Bull City Schools pushes for safe schools for LGBTQ teens

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The protests continue outside the Executive Mansion and the fight has spilled into ad campaigns.

When you talk to the teachers behind the new initiative from Bull City Schools United, they make the case that House Bill 2 has made their LGBT students feel less safe and more marginalized than ever before.

Their new programs aims to combat that. And it comes at a time, when the fight over HB2 is as loud as ever.

"When I was 12, I finally came out as being gay," Briona Liggete told the group gathered inside Durham's Full Frame Theater on Wednesday night. Liggete is a student at Northern High School.

Liggete, along with this group of Durham Public School teachers, argues it is LGBT teenagers who are the real victims of HB2.

In the wake of the law's creation, Bull City Schools United kicked off its new initiative to train city teachers about ways to combat bullying against gay and transgender students; to create safe places for teens struggling with their gender and sexual identities.

Liggete says she found it just in time.

"When you feel alone, you feel like it's just you. So, you're like how bout I just die now," Liggete said as she talked about her own thoughts of suicide because of classroom bullying about her sexual orientation.

The announcement of the new program comes the same week a new TV ad began airing statewide in support of HB2.

"I am worried about the Charlotte bathroom ordinance," says the teenage girl in the 30-second spot. A Christian conservative group spent more than $200,000 to air the ad. The commercial aims to reinforce the case that the controversial law is about protecting women's safety.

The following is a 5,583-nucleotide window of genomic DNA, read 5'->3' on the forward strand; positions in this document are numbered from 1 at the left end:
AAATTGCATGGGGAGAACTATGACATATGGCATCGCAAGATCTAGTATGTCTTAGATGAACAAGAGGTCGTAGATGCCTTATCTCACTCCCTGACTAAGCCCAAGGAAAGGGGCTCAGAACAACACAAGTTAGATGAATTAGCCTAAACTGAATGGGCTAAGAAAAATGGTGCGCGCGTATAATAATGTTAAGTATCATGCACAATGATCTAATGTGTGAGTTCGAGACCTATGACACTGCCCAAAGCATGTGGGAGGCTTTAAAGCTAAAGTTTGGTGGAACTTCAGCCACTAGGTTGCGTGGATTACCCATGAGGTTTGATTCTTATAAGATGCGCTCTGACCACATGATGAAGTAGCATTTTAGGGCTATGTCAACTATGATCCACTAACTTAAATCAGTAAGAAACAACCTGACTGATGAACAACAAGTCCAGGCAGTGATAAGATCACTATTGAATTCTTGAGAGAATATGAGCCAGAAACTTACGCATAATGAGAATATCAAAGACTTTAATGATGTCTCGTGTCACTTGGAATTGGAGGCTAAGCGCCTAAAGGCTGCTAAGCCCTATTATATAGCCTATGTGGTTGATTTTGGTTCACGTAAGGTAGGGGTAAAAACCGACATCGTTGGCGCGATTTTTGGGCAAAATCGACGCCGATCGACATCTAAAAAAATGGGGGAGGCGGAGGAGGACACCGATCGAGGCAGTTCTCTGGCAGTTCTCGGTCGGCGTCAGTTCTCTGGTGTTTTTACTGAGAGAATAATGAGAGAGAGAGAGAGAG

"Now, they want boys to shower and change beside me. It's not just about privacy. It's about safety, too," the ad says.

Back at Full Frame Theater, eighth-grade English teacher Cheyenne Solorio insists it's the district's transgender students who are truly at risk from HB2.

"HB2 has severely impacted this conversation," Solorio said. "Now, (LGBT students') own government has said they do not have the right to use the bathroom in a safe manner."

Outside the Executive Mansion in downtown Raleigh, the anti-HB2 "Air Horn Orchestra" was "in concert," again Wednesday evening.

This week, Hope Tyler joined the group. Tyler is the mother of a transgender son who attends a Wake County public high school. ABC11 showed Tyler the new pro-HB2 ad.

Read all ABC11 stories about HB2 here

"I feel bad for her because she's false," Tyler said in reaction to the teenager featured in the spot. "People would much rather have my transgender son in the boy's locker room rather than in the girl's locker room, because he's a 15-year old boy and likes girls."

Bull City Schools United will offer its optional LGBT training for teachers on Oct. 19.

And every teacher who signs up gets a free scholarship to the statewide NC Safe Schools conference in November.

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politicshb2lgbtstate politicsprotestdurham public schoolsDurham
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